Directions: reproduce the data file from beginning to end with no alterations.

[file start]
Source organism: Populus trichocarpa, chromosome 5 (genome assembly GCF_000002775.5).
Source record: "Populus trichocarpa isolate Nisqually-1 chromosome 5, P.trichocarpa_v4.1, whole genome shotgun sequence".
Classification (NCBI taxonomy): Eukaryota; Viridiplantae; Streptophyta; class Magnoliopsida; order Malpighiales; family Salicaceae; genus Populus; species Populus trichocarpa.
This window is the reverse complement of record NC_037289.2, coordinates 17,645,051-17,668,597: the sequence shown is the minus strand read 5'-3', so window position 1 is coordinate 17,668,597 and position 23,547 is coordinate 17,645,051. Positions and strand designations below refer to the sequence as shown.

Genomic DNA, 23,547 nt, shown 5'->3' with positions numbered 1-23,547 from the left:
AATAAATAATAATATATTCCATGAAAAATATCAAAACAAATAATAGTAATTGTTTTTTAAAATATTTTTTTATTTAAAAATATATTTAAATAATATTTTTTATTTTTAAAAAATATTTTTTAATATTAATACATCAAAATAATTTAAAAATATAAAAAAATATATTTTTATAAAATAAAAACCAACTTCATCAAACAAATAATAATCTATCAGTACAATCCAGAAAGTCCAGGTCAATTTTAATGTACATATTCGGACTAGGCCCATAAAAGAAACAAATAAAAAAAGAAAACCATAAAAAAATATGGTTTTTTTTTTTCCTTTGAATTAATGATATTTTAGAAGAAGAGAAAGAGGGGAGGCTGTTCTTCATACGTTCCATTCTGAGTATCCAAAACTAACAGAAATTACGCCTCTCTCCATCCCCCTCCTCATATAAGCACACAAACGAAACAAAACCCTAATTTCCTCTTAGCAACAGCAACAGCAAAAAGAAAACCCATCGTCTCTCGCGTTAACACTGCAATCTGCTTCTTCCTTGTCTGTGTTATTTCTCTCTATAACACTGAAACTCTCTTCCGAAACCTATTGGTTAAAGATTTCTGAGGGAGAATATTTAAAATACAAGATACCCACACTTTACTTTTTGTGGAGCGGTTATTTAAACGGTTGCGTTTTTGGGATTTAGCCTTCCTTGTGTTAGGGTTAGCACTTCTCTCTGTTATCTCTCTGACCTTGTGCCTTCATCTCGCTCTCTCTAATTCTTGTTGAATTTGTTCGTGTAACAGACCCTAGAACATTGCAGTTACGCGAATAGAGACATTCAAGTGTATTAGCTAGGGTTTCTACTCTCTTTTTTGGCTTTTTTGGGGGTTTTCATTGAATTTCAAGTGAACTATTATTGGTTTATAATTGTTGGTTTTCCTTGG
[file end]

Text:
Source organism: Populus trichocarpa, chromosome 5 (genome assembly GCF_000002775.5).
Source record: "Populus trichocarpa isolate Nisqually-1 chromosome 5, P.trichocarpa_v4.1, whole genome shotgun sequence".
Classification (NCBI taxonomy): Eukaryota; Viridiplantae; Streptophyta; class Magnoliopsida; order Malpighiales; family Salicaceae; genus Populus; species Populus trichocarpa.
This window is the reverse complement of record NC_037289.2, coordinates 17,645,051-17,668,597: the sequence shown is the minus strand read 5'-3', so window position 1 is coordinate 17,668,597 and position 23,547 is coordinate 17,645,051. Positions and strand designations below refer to the sequence as shown.

Genomic DNA, 23,547 nt, shown 5'->3' with positions numbered 1-23,547 from the left:
AATAAATAATAATATATTCCATGAAAAATATCAAAACAAATAATAGTAATTGTTTTTTAAAATATTTTTTTATTTAAAAATATATTTAAATAATATTTTTTATTTTTAAAAAATATTTTTTAATATTAATACATCAAAATAATTTAAAAATATAAAAAAATATATTTTTATAAAATAAAAACCAACTTCATCAAACAAATAATAATCTATCAGTACAATCCAGAAAGTCCAGGTCAATTTTAATGTACATATTCGGACTAGGCCCATAAAAGAAACAAATAAAAAAAGAAAACCATAAAAAAATATGGTTTTTTTTTTTCCTTTGAATTAATGATATTTTAGAAGAAGAGAAAGAGGGGAGGCTGTTCTTCATACGTTCCATTCTGAGTATCCAAAACTAACAGAAATTACGCCTCTCTCCATCCCCCTCCTCATATAAGCACACAAACGAAACAAAACCCTAATTTCCTCTTAGCAACAGCAACAGCAAAAAGAAAACCCATCGTCTCTCGCGTTAACACTGCAATCTGCTTCTTCCTTGTCTGTGTTATTTCTCTCTATAACACTGAAACTCTCTTCCGAAACCTATTGGTTAAAGATTTCTGAGGGAGAATATTTAAAATACAAGATACCCACACTTTACTTTTTGTGGAGCGGTTATTTAAACGGTTGCGTTTTTGGGATTTAGCCTTCCTTGTGTTAGGGTTAGCACTTCTCTCTGTTATCTCTCTGACCTTGTGCCTTCATCTCGCTCTCTCTAATTCTTGTTGAATTTGTTCGTGTAACAGACCCTAGAACATTGCAGTTACGCGAATAGAGACATTCAAGTGTATTAGCTAGGGTTTCTACTCTCTTTTTTGGCTTTTTTGGGGGTTTTCATTGAATTTCAAGTGAACTATTATTGGTTTATAATTGTTGGTTTTCCTTGG